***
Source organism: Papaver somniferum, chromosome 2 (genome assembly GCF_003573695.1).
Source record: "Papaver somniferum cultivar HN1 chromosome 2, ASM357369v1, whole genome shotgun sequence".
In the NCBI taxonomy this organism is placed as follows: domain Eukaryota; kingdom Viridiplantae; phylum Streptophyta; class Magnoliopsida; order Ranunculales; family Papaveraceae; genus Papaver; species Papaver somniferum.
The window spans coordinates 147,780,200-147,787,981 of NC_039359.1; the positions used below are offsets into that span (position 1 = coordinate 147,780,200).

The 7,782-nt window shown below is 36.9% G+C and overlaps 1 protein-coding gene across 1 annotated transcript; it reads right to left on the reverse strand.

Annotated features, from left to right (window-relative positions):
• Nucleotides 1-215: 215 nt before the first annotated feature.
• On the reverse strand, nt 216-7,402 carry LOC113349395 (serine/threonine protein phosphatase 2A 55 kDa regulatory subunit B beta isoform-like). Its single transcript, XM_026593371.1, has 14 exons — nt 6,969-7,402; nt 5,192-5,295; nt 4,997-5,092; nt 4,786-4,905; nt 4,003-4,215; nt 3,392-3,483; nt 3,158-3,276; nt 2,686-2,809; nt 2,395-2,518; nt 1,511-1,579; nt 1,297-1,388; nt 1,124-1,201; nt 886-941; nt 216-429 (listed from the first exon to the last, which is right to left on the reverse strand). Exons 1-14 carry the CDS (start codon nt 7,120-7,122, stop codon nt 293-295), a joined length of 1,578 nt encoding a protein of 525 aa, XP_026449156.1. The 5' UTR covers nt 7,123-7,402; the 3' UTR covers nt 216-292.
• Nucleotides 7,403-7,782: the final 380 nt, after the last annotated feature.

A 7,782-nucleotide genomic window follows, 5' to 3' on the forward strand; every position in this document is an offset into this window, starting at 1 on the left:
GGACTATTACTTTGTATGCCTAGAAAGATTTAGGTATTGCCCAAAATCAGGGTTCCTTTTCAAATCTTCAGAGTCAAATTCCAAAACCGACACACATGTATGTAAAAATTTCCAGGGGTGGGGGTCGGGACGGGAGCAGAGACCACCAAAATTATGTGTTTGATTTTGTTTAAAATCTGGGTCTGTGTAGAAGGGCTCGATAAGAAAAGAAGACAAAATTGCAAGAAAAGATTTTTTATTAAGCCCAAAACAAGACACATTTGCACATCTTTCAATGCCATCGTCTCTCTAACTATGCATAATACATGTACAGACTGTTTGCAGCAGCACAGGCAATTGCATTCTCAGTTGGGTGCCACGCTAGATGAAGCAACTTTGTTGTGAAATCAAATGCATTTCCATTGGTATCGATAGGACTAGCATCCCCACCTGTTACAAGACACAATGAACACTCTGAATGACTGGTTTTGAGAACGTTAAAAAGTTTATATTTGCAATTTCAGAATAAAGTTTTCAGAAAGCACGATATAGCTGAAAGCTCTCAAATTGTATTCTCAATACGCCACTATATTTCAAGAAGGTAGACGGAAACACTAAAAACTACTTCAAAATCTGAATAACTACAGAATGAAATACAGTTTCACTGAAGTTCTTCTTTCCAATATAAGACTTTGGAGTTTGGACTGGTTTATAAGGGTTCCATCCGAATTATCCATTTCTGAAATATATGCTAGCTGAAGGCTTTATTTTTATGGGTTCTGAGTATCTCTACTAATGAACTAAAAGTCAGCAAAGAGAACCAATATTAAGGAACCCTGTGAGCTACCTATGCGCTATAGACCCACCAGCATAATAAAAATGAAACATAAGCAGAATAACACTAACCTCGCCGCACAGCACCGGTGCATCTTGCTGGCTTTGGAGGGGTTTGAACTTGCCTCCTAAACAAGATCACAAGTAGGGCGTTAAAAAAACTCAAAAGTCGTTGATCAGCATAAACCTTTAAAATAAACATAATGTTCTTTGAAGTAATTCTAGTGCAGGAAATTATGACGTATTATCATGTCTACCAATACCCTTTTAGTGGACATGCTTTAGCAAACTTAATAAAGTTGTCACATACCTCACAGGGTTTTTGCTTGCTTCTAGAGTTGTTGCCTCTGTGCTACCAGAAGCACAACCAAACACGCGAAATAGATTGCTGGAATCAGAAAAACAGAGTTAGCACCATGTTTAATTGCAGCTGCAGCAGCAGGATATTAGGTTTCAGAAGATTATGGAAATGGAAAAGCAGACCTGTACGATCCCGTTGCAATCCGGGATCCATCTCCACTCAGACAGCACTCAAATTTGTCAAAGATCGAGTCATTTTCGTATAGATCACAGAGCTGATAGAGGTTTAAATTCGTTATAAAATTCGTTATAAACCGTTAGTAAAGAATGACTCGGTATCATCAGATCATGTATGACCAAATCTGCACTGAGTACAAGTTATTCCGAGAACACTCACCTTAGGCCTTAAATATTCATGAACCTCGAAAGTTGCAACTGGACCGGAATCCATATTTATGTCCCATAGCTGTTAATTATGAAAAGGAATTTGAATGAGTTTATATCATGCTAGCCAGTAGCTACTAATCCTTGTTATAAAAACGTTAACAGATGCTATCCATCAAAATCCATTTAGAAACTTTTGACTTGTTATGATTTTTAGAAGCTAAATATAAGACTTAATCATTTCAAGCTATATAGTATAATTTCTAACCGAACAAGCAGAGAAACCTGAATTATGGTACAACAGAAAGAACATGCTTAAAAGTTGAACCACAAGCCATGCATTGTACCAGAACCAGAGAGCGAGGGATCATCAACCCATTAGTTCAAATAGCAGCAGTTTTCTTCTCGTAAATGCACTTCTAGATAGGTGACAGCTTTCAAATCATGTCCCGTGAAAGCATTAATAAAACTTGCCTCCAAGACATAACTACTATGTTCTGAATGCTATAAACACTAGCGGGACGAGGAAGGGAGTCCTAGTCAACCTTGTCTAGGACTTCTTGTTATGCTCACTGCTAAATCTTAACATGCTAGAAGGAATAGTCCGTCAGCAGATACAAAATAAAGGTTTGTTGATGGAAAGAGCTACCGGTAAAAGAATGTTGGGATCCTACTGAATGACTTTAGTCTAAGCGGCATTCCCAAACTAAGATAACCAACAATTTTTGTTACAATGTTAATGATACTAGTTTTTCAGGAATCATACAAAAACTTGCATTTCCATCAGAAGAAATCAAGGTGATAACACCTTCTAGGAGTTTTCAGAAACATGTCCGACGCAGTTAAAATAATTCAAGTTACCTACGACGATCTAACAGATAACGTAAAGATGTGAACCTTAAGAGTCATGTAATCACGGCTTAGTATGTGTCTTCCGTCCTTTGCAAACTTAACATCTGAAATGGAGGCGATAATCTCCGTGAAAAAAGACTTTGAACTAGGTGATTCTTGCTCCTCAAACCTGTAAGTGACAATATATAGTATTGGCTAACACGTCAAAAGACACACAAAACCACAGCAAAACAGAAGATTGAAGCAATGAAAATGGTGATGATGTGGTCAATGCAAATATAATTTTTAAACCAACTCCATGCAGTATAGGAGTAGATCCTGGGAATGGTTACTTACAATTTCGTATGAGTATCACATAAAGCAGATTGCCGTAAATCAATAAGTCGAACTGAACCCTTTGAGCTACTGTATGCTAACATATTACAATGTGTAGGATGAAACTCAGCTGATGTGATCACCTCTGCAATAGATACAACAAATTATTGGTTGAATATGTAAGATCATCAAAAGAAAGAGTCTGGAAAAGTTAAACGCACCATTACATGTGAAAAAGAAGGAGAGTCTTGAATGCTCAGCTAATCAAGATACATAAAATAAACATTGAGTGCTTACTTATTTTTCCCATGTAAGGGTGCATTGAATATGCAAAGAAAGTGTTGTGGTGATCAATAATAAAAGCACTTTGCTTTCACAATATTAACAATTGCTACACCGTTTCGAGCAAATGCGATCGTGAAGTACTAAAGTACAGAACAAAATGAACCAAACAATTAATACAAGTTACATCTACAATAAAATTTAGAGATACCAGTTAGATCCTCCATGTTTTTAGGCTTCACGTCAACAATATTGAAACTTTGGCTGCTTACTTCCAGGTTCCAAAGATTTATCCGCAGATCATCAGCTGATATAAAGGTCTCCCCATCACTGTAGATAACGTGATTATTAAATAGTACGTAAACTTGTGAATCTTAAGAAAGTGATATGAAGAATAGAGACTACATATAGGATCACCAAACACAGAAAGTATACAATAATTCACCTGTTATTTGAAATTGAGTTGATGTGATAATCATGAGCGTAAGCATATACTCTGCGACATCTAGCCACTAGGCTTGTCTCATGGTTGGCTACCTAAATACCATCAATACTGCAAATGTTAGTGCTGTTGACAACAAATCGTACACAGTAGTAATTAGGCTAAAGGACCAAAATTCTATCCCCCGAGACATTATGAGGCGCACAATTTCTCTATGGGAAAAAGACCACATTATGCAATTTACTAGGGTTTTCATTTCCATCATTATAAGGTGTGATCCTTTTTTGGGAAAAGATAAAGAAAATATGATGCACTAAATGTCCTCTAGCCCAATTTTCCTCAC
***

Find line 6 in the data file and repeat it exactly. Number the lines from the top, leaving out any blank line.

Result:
Annotated features, from left to right (window-relative positions):